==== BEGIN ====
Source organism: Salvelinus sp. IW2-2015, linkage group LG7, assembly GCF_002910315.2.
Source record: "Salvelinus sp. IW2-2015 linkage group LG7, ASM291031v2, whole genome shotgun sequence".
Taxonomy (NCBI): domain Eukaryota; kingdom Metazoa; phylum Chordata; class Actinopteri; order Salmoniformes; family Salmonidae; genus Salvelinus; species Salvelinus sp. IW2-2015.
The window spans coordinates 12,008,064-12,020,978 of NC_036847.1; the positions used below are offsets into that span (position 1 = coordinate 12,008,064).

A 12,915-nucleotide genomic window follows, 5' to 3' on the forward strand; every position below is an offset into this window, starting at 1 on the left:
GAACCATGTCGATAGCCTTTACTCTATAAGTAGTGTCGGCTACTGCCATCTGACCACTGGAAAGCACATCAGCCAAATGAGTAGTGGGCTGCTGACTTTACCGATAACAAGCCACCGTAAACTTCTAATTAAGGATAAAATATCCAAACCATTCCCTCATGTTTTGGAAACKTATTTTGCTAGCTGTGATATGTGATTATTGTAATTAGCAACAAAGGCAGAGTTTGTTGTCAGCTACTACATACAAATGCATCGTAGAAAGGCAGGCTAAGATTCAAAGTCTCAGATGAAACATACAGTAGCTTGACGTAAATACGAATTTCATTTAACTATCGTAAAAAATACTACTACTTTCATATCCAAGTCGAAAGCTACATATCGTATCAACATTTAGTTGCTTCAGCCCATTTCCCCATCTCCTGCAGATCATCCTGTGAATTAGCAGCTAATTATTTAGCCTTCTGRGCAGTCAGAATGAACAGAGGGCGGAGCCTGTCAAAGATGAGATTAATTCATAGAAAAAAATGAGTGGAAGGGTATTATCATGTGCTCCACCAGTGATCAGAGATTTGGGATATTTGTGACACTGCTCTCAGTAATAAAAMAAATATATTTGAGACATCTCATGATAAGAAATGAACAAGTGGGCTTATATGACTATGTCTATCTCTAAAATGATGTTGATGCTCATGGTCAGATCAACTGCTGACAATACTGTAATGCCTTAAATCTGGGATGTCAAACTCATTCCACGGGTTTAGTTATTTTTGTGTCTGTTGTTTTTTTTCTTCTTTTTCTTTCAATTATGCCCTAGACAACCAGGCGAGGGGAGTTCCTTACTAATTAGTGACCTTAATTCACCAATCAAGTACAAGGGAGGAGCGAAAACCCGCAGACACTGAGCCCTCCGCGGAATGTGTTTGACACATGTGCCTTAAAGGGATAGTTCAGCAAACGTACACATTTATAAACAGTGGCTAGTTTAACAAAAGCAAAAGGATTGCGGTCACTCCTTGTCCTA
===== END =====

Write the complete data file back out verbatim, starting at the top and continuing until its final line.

Source organism: Salvelinus sp. IW2-2015, linkage group LG7, assembly GCF_002910315.2.
Source record: "Salvelinus sp. IW2-2015 linkage group LG7, ASM291031v2, whole genome shotgun sequence".
Taxonomy (NCBI): domain Eukaryota; kingdom Metazoa; phylum Chordata; class Actinopteri; order Salmoniformes; family Salmonidae; genus Salvelinus; species Salvelinus sp. IW2-2015.
The window spans coordinates 12,008,064-12,020,978 of NC_036847.1; the positions used below are offsets into that span (position 1 = coordinate 12,008,064).

A 12,915-nucleotide genomic window follows, 5' to 3' on the forward strand; every position below is an offset into this window, starting at 1 on the left:
GAACCATGTCGATAGCCTTTACTCTATAAGTAGTGTCGGCTACTGCCATCTGACCACTGGAAAGCACATCAGCCAAATGAGTAGTGGGCTGCTGACTTTACCGATAACAAGCCACCGTAAACTTCTAATTAAGGATAAAATATCCAAACCATTCCCTCATGTTTTGGAAACKTATTTTGCTAGCTGTGATATGTGATTATTGTAATTAGCAACAAAGGCAGAGTTTGTTGTCAGCTACTACATACAAATGCATCGTAGAAAGGCAGGCTAAGATTCAAAGTCTCAGATGAAACATACAGTAGCTTGACGTAAATACGAATTTCATTTAACTATCGTAAAAAATACTACTACTTTCATATCCAAGTCGAAAGCTACATATCGTATCAACATTTAGTTGCTTCAGCCCATTTCCCCATCTCCTGCAGATCATCCTGTGAATTAGCAGCTAATTATTTAGCCTTCTGRGCAGTCAGAATGAACAGAGGGCGGAGCCTGTCAAAGATGAGATTAATTCATAGAAAAAAATGAGTGGAAGGGTATTATCATGTGCTCCACCAGTGATCAGAGATTTGGGATATTTGTGACACTGCTCTCAGTAATAAAAMAAATATATTTGAGACATCTCATGATAAGAAATGAACAAGTGGGCTTATATGACTATGTCTATCTCTAAAATGATGTTGATGCTCATGGTCAGATCAACTGCTGACAATACTGTAATGCCTTAAATCTGGGATGTCAAACTCATTCCACGGGTTTAGTTATTTTTGTGTCTGTTGTTTTTTTTCTTCTTTTTCTTTCAATTATGCCCTAGACAACCAGGCGAGGGGAGTTCCTTACTAATTAGTGACCTTAATTCACCAATCAAGTACAAGGGAGGAGCGAAAACCCGCAGACACTGAGCCCTCCGCGGAATGTGTTTGACACATGTGCCTTAAAGGGATAGTTCAGCAAACGTACACATTTATAAACAGTGGCTAGTTTAACAAAAGCAAAAGGATTGCGGTCACTCCTTGTCCTA